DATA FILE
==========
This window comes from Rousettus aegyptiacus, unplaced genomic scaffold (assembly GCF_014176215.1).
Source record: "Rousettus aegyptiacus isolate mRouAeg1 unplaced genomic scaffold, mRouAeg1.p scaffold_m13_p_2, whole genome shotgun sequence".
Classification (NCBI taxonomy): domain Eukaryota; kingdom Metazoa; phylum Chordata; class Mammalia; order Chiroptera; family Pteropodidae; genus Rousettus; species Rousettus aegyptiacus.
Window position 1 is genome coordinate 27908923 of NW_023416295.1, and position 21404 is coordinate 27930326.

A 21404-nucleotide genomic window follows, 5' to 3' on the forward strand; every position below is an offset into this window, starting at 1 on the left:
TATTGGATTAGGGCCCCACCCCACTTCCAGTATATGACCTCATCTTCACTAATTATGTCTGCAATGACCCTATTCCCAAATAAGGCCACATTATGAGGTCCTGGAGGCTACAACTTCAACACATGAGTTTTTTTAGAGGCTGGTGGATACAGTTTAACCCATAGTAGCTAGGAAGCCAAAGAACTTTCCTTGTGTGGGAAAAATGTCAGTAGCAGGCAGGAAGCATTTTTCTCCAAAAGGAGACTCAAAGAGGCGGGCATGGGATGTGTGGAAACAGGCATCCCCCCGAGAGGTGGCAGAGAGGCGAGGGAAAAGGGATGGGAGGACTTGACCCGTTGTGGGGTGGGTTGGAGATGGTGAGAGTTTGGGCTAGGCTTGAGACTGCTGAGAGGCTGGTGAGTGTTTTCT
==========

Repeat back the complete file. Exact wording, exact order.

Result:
This window comes from Rousettus aegyptiacus, unplaced genomic scaffold (assembly GCF_014176215.1).
Source record: "Rousettus aegyptiacus isolate mRouAeg1 unplaced genomic scaffold, mRouAeg1.p scaffold_m13_p_2, whole genome shotgun sequence".
Classification (NCBI taxonomy): domain Eukaryota; kingdom Metazoa; phylum Chordata; class Mammalia; order Chiroptera; family Pteropodidae; genus Rousettus; species Rousettus aegyptiacus.
Window position 1 is genome coordinate 27908923 of NW_023416295.1, and position 21404 is coordinate 27930326.

A 21404-nucleotide genomic window follows, 5' to 3' on the forward strand; every position below is an offset into this window, starting at 1 on the left:
TATTGGATTAGGGCCCCACCCCACTTCCAGTATATGACCTCATCTTCACTAATTATGTCTGCAATGACCCTATTCCCAAATAAGGCCACATTATGAGGTCCTGGAGGCTACAACTTCAACACATGAGTTTTTTTAGAGGCTGGTGGATACAGTTTAACCCATAGTAGCTAGGAAGCCAAAGAACTTTCCTTGTGTGGGAAAAATGTCAGTAGCAGGCAGGAAGCATTTTTCTCCAAAAGGAGACTCAAAGAGGCGGGCATGGGATGTGTGGAAACAGGCATCCCCCCGAGAGGTGGCAGAGAGGCGAGGGAAAAGGGATGGGAGGACTTGACCCGTTGTGGGGTGGGTTGGAGATGGTGAGAGTTTGGGCTAGGCTTGAGACTGCTGAGAGGCTGGTGAGTGTTTTCT